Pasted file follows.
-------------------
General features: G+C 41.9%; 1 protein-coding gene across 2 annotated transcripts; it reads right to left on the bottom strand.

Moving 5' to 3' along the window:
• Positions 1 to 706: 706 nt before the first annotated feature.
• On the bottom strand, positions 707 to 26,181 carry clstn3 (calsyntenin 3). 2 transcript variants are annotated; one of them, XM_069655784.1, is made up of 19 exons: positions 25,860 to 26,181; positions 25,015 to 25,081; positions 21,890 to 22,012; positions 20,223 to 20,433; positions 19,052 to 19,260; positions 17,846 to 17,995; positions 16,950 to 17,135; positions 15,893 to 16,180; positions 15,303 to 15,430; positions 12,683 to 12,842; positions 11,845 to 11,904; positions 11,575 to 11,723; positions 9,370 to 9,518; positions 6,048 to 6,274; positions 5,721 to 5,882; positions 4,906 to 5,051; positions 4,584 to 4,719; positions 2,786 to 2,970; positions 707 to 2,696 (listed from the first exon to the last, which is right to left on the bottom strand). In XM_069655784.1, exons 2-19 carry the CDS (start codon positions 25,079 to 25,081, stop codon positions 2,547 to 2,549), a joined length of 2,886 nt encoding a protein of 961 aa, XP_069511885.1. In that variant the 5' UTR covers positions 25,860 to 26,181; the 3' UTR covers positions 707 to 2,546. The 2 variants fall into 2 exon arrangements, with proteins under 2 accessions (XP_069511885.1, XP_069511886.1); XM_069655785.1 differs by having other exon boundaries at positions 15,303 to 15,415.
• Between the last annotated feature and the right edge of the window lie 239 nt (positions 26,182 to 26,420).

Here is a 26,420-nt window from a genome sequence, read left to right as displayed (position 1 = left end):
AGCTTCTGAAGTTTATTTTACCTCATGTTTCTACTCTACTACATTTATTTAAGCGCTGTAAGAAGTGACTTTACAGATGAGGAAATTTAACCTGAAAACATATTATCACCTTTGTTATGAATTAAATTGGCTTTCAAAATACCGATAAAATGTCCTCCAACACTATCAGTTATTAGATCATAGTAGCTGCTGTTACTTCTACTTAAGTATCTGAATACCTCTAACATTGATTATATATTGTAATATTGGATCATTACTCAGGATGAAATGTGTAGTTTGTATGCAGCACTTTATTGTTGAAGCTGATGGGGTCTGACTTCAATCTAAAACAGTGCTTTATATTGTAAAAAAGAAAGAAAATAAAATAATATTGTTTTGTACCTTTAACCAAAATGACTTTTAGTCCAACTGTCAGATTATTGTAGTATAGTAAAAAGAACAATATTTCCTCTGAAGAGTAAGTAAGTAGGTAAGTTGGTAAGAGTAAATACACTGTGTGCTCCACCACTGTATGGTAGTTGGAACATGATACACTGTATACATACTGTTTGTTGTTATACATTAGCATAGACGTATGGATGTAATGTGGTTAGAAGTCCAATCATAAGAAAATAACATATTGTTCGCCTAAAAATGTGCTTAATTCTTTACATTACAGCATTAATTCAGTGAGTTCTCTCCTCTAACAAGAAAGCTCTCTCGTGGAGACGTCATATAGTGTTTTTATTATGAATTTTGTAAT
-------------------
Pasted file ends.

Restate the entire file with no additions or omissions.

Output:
General features: G+C 41.9%; 1 protein-coding gene across 2 annotated transcripts; it reads right to left on the bottom strand.

Moving 5' to 3' along the window:
• Positions 1 to 706: 706 nt before the first annotated feature.
• On the bottom strand, positions 707 to 26,181 carry clstn3 (calsyntenin 3). 2 transcript variants are annotated; one of them, XM_069655784.1, is made up of 19 exons: positions 25,860 to 26,181; positions 25,015 to 25,081; positions 21,890 to 22,012; positions 20,223 to 20,433; positions 19,052 to 19,260; positions 17,846 to 17,995; positions 16,950 to 17,135; positions 15,893 to 16,180; positions 15,303 to 15,430; positions 12,683 to 12,842; positions 11,845 to 11,904; positions 11,575 to 11,723; positions 9,370 to 9,518; positions 6,048 to 6,274; positions 5,721 to 5,882; positions 4,906 to 5,051; positions 4,584 to 4,719; positions 2,786 to 2,970; positions 707 to 2,696 (listed from the first exon to the last, which is right to left on the bottom strand). In XM_069655784.1, exons 2-19 carry the CDS (start codon positions 25,079 to 25,081, stop codon positions 2,547 to 2,549), a joined length of 2,886 nt encoding a protein of 961 aa, XP_069511885.1. In that variant the 5' UTR covers positions 25,860 to 26,181; the 3' UTR covers positions 707 to 2,546. The 2 variants fall into 2 exon arrangements, with proteins under 2 accessions (XP_069511885.1, XP_069511886.1); XM_069655785.1 differs by having other exon boundaries at positions 15,303 to 15,415.
• Between the last annotated feature and the right edge of the window lie 239 nt (positions 26,182 to 26,420).

Here is a 26,420-nt window from a genome sequence, read left to right as displayed (position 1 = left end):
AGCTTCTGAAGTTTATTTTACCTCATGTTTCTACTCTACTACATTTATTTAAGCGCTGTAAGAAGTGACTTTACAGATGAGGAAATTTAACCTGAAAACATATTATCACCTTTGTTATGAATTAAATTGGCTTTCAAAATACCGATAAAATGTCCTCCAACACTATCAGTTATTAGATCATAGTAGCTGCTGTTACTTCTACTTAAGTATCTGAATACCTCTAACATTGATTATATATTGTAATATTGGATCATTACTCAGGATGAAATGTGTAGTTTGTATGCAGCACTTTATTGTTGAAGCTGATGGGGTCTGACTTCAATCTAAAACAGTGCTTTATATTGTAAAAAAGAAAGAAAATAAAATAATATTGTTTTGTACCTTTAACCAAAATGACTTTTAGTCCAACTGTCAGATTATTGTAGTATAGTAAAAAGAACAATATTTCCTCTGAAGAGTAAGTAAGTAGGTAAGTTGGTAAGAGTAAATACACTGTGTGCTCCACCACTGTATGGTAGTTGGAACATGATACACTGTATACATACTGTTTGTTGTTATACATTAGCATAGACGTATGGATGTAATGTGGTTAGAAGTCCAATCATAAGAAAATAACATATTGTTCGCCTAAAAATGTGCTTAATTCTTTACATTACAGCATTAATTCAGTGAGTTCTCTCCTCTAACAAGAAAGCTCTCTCGTGGAGACGTCATATAGTGTTTTTATTATGAATTTTGTAAT